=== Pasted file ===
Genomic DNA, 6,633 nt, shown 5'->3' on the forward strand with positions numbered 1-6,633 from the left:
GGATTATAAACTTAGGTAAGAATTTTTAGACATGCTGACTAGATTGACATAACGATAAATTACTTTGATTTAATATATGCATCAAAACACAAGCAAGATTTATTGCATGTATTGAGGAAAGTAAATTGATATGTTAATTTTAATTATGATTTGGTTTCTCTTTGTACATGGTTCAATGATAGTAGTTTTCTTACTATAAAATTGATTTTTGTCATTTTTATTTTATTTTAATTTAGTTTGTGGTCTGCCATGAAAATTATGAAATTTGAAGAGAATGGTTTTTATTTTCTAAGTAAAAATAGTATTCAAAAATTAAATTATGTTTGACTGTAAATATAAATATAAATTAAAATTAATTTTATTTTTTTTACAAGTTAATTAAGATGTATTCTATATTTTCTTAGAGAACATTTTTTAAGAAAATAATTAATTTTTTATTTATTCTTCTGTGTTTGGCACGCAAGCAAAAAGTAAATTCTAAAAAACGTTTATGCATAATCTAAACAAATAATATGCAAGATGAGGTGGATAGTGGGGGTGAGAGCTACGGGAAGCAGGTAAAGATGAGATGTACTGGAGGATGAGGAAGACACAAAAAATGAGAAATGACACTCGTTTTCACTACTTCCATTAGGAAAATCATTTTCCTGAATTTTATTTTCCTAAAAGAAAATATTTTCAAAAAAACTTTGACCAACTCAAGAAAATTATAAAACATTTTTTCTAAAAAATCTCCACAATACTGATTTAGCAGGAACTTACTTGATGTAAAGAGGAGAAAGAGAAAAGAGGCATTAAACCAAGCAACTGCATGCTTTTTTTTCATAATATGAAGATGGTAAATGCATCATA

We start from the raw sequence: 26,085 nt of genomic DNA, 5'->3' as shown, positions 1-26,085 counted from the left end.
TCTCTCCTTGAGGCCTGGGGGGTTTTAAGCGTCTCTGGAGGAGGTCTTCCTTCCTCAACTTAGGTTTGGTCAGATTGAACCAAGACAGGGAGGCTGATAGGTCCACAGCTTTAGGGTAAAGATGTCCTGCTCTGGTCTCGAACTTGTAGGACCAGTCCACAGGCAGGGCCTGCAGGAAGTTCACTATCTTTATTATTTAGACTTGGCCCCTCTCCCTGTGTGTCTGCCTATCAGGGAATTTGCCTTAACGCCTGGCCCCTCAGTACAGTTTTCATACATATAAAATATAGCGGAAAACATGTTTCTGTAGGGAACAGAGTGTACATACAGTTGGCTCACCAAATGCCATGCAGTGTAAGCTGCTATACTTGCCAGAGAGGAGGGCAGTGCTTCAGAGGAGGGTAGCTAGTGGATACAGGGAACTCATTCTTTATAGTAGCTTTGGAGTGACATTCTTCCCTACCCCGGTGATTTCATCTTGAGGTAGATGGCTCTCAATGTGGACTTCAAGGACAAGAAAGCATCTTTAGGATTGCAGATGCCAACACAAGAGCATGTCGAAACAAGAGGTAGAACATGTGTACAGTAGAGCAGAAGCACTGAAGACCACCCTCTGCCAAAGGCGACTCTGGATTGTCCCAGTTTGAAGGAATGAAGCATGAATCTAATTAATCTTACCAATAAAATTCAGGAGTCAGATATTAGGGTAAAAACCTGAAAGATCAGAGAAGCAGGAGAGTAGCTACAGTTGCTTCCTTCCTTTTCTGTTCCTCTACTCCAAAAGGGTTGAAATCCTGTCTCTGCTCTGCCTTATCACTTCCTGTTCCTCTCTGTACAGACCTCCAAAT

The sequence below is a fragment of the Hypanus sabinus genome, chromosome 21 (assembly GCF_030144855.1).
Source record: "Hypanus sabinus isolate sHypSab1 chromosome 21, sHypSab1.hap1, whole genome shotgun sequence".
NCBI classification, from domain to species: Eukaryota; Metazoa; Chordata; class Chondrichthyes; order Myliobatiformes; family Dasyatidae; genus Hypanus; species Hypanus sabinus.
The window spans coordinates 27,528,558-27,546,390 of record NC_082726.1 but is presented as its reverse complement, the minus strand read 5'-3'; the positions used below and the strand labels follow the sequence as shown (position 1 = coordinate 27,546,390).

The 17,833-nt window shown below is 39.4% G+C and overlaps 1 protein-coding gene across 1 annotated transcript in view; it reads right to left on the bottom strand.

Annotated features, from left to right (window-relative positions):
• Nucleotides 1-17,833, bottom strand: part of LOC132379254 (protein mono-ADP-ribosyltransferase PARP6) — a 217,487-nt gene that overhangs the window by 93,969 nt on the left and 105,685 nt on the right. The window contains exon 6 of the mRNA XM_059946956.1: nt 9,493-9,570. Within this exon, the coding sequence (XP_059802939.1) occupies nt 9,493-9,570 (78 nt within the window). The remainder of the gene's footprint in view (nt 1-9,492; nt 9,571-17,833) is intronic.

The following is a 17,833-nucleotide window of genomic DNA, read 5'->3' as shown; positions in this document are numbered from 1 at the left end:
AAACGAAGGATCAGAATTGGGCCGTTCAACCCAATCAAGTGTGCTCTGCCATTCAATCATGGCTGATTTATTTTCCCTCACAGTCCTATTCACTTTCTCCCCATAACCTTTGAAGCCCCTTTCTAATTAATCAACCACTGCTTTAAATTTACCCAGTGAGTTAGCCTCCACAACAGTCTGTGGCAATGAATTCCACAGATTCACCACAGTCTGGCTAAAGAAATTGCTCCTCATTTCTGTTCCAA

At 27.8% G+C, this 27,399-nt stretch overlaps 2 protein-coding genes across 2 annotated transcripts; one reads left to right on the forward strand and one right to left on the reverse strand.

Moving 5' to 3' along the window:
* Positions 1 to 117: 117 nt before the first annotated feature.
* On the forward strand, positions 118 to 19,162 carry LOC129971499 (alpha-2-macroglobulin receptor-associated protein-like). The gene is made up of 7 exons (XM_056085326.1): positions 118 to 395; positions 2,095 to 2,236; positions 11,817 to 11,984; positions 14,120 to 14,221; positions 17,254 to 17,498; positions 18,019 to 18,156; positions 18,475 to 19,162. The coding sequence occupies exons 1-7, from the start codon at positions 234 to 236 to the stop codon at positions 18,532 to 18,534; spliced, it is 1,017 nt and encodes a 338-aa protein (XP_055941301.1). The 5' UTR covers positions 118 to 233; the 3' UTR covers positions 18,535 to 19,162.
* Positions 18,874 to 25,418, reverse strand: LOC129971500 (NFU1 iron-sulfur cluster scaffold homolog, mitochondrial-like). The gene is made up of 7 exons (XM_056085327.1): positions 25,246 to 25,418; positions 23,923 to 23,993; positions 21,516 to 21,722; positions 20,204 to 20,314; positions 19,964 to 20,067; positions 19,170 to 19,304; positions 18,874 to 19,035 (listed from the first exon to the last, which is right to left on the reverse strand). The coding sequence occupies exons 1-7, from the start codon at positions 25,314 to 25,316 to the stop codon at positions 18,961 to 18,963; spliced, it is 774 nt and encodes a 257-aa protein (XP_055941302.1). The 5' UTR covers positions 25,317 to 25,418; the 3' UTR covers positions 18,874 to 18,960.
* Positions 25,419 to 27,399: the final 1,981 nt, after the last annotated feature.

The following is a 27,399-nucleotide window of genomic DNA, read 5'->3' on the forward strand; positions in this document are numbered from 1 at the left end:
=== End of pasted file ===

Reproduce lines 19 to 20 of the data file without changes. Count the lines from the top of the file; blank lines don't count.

* Positions 25,419 to 27,399: the final 1,981 nt, after the last annotated feature.

The following is a 27,399-nucleotide window of genomic DNA, read 5'->3' on the forward strand; positions in this document are numbered from 1 at the left end: